[VIDEO] How to Get 30% Response Rates with Prospecting Emails

You probably spend a lot of time thinking about email messaging.

Whether you’re in sales or marketing, you’re in a nonstop fight for consumer attention: Against spam filters, against short attention spans, and against the dozens of other emails your B2B prospect receives every day.

If you’re getting a response rate of less than 30%, what I am about to share with you could be a game changer.

I’d like to share a framework you can use for writing good prospecting emails. Spread over a series of emails – an email drip – this can get you 30% response rates … and higher. (Email marketing benchmarks differ by industry, but the average is around 20%.)

Read: 5 Cold B2B Email Examples with a 60% Click-Through Rate

Less is more

“I would’ve written you a short letter, but I didn’t have time, so I wrote you a long one instead.” That’s often misattributed to Mark Twain (no one knows who really said it), and the point is clear: less is more.

That’s tough.

You have a stand-out product with a dozen different features. Your company story is intriguing. You’ve grown fast, and you’ve got a lot of great customers. And you won the latest award.

… The very worst thing you could do is cram all that into one message.

Here’s the key: Mention just one or two of those things – but send multiple emails, each of which says something new.

And keep it short. How short? Our longest messages have about 100 words – one-third of a page – and are usually significantly shorter. Whatever you do, do it briefly.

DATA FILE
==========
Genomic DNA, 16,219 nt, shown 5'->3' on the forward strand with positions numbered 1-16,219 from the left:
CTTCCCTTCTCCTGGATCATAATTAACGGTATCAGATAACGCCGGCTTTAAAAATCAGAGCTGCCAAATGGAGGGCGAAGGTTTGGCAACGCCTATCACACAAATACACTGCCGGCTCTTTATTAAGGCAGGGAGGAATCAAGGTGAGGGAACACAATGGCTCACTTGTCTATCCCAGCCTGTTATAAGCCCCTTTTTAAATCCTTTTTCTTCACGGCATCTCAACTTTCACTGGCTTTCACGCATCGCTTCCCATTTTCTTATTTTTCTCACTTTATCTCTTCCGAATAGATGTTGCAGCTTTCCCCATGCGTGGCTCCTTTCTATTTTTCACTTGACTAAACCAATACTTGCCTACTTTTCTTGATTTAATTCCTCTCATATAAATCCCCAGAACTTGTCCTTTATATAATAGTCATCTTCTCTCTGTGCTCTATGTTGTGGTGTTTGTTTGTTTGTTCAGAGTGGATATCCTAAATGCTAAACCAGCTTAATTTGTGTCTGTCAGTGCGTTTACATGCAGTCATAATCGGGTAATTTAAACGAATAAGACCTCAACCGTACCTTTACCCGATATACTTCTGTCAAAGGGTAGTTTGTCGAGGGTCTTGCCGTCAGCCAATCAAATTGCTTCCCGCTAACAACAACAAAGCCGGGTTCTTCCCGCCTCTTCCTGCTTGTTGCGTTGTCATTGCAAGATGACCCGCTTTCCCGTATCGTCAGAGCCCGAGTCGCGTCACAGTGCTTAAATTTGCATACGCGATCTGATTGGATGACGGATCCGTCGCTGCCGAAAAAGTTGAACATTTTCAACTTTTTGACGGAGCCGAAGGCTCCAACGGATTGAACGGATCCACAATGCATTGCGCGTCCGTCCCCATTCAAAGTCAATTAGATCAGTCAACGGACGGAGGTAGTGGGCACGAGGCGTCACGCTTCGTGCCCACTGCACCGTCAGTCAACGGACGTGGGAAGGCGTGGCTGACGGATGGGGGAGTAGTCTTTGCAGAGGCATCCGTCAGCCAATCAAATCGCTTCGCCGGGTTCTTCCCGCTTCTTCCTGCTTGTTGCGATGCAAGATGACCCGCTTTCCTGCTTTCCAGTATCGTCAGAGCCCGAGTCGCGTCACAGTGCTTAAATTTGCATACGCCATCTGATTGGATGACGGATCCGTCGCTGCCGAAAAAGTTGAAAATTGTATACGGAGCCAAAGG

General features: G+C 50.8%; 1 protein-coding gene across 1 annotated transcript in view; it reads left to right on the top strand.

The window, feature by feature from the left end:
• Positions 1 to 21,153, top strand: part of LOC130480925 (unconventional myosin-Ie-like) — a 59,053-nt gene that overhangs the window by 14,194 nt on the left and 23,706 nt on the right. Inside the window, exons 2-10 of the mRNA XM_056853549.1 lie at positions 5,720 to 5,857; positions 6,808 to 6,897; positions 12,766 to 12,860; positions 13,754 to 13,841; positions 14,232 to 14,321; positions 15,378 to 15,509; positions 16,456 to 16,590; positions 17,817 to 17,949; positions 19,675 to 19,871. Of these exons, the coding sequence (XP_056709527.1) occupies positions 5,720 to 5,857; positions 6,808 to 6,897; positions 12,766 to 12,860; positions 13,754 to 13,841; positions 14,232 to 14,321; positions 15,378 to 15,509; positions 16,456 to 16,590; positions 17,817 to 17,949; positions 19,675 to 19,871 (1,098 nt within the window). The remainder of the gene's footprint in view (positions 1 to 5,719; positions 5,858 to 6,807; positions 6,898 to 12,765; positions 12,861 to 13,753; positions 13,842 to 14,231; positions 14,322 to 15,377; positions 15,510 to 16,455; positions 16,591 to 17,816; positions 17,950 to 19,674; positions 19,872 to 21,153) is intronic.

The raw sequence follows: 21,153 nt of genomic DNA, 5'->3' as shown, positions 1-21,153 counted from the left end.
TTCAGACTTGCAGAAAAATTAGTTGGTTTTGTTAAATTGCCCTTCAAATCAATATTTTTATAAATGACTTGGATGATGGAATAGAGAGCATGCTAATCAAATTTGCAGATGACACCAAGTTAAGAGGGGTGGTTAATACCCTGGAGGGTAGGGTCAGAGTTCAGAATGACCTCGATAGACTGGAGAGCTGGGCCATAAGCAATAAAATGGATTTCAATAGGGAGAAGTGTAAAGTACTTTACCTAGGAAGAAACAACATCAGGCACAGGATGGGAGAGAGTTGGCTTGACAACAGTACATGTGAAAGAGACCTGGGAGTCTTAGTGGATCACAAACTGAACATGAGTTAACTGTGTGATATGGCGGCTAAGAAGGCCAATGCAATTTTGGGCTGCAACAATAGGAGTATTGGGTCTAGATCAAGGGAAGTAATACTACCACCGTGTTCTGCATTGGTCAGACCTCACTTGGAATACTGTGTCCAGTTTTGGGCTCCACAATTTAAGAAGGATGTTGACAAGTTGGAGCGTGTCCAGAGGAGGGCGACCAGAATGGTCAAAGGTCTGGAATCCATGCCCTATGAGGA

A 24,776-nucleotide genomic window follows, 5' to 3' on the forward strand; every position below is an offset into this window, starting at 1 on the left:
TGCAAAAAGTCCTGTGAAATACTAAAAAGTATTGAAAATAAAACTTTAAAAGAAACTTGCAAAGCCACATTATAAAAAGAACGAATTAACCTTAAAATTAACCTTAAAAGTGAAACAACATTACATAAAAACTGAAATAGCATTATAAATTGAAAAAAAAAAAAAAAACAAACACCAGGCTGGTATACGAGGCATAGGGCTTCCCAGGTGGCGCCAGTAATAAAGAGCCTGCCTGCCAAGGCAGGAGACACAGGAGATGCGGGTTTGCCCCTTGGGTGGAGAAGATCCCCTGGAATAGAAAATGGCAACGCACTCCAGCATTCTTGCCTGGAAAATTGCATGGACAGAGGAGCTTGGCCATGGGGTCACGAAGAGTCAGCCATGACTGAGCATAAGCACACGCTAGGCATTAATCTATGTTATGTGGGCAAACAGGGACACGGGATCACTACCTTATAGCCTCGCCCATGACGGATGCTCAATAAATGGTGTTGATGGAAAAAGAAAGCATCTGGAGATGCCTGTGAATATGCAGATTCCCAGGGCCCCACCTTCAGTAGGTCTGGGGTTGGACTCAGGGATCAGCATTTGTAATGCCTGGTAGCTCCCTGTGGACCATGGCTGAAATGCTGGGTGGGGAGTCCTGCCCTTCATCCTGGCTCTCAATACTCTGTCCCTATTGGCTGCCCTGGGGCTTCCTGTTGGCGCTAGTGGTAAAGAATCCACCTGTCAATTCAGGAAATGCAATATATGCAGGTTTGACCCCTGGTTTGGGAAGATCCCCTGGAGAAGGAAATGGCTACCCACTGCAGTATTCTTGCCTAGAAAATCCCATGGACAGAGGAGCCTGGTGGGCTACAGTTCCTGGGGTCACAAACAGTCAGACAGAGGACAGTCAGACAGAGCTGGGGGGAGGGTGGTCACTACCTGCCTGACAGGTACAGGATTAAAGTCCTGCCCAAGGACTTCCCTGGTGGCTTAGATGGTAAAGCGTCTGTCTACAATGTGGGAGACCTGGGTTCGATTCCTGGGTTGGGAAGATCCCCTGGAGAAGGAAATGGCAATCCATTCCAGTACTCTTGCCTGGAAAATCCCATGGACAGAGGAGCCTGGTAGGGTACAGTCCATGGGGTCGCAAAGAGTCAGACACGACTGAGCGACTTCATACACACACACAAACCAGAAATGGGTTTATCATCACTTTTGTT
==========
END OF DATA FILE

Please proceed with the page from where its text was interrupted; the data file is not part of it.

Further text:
Read: What the CAN-SPAM Act says about your cold email

A prospecting email template

Here’s the cold email template I start with when I think about good prospecting email messages:

Hi <NAME>,

I’m sure as the <TITLE> at <COMPANY> in <INDUSTRY> using <TECHNOLOGY> , you have <THIS ISSUE> to deal with.

We’ve helped solve <THIS ISSUE> by  <VALUE PROP> for companies like <X, Y, and Z>.

Can we put 15 minutes on the calendar <DAY & TIME> on or<DAY & TIME>?

 

This keeps me on point. But it also helps me think about the ways I can segment my messaging: by industry, size of company, the techs that currently use today, or the role of the prospect.

How that might sound for DiscoverOrg:

Hi Jane – I’m sure that, as the VP of Sales at WidgetCorp using Salesforce.com, you have a constant struggle to get your reps to adopt Salesforce because of bad data in your CRM.

We’ve helped solve that by giving our 2,000 B2B clients incredibly accurate data on their prospects, integrated to Salesforce, which gives them the data they desperately need in the place you need them to use it.

Can we put 15 minutes …

Read: The Foot-in-the-Door Email Template

Crafting the Follow Up Email

Then by the way, my second email sent a few days later might be:

Hi Jane – bubbling this to the top of your inbox. In addition to integrating our data into Salesforce, our contacts have the highest rate of direct-dial phone numbers on the market,  which can double or triple the number of conversations your reps have every day.

Any chance you’re free later today or tomorrow?

 

The second message is even shorter, but I added a new value prop. We find these follow-up messages get three to four times the click-through rate that the first message does.

It’s still true that less is more in terms of what you put in a single message – but more is more in terms of the number of messages you send.

Ultimately this framework should help you come up with ideas for short, compelling messages. Get those two things right and watch the magic happen!

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As Chief Revenue Officer, Patrick manages sales and customer success at DiscoverOrg where he is responsible for ..read more